Private millers lead the pack of highest performing sugar industries in Kenya

KENYA – Data from the Sugar Directorate indicate that, Kenyan private millers were the highest performing in the sugar industry in the nine months to September compared to state owned sugar companies.

Leading the pack is West Kenya Sugar who have extended their market share by 30 percent in the review period from 22.6 percent in the corresponding period last year, widening the pie to control more than a quarter of total production in the country.

The Kabras sugar maker saw its production shoot to 98,793 tonnes between January and September, against 83,116 tonnes in corresponding period last year.

The miller widened the gap with rival Butali Sugar that has now sunk to third position in production with 44,313 tonnes of sugar after being overtaken by Sukari factory, which came in second at 53,573 tonnes, reports Business Daily.

State-owned Nzoia Sugar Company emerged the best among the five government millers with production of 12,591 tonnes followed by South Nyanza Sugar Company (10,912 tonnes), Muhoroni (9,276 tonnes) and Chemelil (2,863 tonnes).

Most of the State-owned companies have been performing dismally due to lack of sufficient capital, ageing machinery, mismanagement and political interference with market leader Mumias Sugar Company remaining shut for a year now.

On the other hand, the private millers have installed new machines that are producing optimally and efficiently besides their private financial muscle.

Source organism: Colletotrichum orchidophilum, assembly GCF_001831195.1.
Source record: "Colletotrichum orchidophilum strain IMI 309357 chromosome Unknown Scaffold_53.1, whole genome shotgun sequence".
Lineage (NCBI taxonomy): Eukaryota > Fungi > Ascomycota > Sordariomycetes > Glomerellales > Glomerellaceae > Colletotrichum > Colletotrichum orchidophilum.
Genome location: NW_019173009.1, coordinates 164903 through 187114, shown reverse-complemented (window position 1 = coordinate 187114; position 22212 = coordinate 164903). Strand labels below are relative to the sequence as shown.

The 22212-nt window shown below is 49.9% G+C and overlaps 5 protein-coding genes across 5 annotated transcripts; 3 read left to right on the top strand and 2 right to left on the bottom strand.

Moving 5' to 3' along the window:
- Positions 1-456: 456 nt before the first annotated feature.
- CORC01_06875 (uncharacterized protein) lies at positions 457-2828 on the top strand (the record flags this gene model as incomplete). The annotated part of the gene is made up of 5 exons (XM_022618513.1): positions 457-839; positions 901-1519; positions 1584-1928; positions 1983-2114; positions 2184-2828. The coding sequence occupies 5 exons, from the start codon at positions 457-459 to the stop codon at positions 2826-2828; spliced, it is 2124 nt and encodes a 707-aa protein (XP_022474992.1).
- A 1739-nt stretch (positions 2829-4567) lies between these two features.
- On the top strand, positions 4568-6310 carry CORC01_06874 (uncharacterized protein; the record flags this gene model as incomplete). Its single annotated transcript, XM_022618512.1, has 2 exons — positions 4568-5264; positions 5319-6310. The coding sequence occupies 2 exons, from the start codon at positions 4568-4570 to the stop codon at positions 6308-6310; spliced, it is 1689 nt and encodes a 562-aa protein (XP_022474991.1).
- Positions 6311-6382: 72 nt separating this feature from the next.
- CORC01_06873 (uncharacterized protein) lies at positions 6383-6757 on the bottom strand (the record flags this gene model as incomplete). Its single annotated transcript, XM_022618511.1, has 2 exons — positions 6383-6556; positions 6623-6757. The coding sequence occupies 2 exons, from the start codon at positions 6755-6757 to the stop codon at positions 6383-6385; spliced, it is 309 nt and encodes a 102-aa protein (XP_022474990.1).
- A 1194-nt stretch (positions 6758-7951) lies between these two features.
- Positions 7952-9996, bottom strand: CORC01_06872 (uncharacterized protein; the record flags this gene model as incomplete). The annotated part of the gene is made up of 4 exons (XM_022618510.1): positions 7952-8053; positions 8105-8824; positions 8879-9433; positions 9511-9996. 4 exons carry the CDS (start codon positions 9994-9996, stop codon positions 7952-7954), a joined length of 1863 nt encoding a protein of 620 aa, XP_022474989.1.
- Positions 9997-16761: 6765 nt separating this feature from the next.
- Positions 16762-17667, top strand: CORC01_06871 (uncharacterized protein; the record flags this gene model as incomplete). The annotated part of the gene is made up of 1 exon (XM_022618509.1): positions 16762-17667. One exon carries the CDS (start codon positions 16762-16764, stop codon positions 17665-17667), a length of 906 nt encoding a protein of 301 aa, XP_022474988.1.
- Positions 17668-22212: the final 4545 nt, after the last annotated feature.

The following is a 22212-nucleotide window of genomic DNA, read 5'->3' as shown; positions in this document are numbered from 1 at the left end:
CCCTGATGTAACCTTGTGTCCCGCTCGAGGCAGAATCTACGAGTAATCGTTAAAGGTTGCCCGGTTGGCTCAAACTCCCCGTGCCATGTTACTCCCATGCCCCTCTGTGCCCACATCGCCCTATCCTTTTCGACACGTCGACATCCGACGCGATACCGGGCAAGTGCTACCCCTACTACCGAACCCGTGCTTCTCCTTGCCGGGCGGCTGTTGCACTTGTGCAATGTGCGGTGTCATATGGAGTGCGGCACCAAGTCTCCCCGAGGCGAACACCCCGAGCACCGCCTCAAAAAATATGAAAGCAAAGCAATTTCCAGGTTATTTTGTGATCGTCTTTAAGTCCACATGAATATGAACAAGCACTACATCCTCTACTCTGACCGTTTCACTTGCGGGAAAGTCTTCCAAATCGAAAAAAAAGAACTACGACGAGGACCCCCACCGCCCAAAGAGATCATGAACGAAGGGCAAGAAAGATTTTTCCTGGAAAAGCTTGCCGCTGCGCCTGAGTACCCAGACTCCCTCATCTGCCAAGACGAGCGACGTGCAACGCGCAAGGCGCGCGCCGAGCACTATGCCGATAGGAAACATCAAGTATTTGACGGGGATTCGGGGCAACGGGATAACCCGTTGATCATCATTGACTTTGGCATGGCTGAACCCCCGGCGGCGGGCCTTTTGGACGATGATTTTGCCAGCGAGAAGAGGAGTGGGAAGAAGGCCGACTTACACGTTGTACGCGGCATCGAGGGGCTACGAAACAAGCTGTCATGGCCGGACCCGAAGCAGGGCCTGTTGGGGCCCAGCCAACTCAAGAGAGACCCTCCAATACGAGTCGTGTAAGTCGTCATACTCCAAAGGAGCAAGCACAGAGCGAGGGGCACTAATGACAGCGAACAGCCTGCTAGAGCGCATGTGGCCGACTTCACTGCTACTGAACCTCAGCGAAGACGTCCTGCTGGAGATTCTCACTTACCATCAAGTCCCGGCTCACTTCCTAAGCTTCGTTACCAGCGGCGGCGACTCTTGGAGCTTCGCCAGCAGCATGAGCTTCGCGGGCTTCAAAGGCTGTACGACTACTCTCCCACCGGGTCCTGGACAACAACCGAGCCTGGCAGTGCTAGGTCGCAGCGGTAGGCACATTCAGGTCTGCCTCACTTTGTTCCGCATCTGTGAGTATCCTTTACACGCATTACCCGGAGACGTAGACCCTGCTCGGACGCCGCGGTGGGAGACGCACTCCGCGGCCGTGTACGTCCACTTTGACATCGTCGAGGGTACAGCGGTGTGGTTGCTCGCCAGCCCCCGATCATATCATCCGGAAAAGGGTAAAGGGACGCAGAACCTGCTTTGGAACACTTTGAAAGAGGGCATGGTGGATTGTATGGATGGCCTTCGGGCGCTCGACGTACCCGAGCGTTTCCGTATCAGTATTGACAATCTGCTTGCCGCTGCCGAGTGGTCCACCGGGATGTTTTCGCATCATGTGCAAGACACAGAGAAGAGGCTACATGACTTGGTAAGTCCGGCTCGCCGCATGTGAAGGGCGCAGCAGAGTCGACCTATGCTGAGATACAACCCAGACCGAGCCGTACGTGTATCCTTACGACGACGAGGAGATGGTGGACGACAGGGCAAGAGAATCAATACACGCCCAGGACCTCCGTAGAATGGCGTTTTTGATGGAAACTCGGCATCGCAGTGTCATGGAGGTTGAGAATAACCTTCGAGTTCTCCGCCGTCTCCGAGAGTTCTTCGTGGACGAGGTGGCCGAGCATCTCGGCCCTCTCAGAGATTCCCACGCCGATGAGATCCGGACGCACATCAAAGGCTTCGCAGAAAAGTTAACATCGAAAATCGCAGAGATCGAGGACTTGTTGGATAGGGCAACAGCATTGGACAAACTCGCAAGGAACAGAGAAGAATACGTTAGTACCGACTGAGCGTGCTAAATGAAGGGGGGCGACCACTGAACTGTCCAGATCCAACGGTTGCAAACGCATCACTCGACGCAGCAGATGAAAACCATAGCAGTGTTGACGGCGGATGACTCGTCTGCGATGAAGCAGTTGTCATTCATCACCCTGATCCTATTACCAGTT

Sugar imports in the nine months, grew by 70 percent compared with the same period last year as the counrty shipped in more of the sweetener to cover for local deficit.

Imports stood at 324,055 tonnes compared with 190,084 in the corresponding period last year.

Local production declined by 6 percent in the review period compared with last year following poor performance in most of the factories coupled with a shortage of raw material.

Cane delivery to the factories dropped 12 percent in eight months to August compared with the corresponding period in 2019.

Data from the Kenya National Bureau of Statistics (KNBS) indicate that cane delivered to factories in the review period stood at 2.9 million tonnes against 3.4 million tonnes at the same time last year.

Total sugar sales were 324,311 tonnes compared with 348,380 tonnes sold in the same period last year, a decline of 7 percent.

Total Sugar closing stock held by all the sugar factories at the end of September 2019 was 10,878 tonnes against 17,866 tonnes in September 2018.

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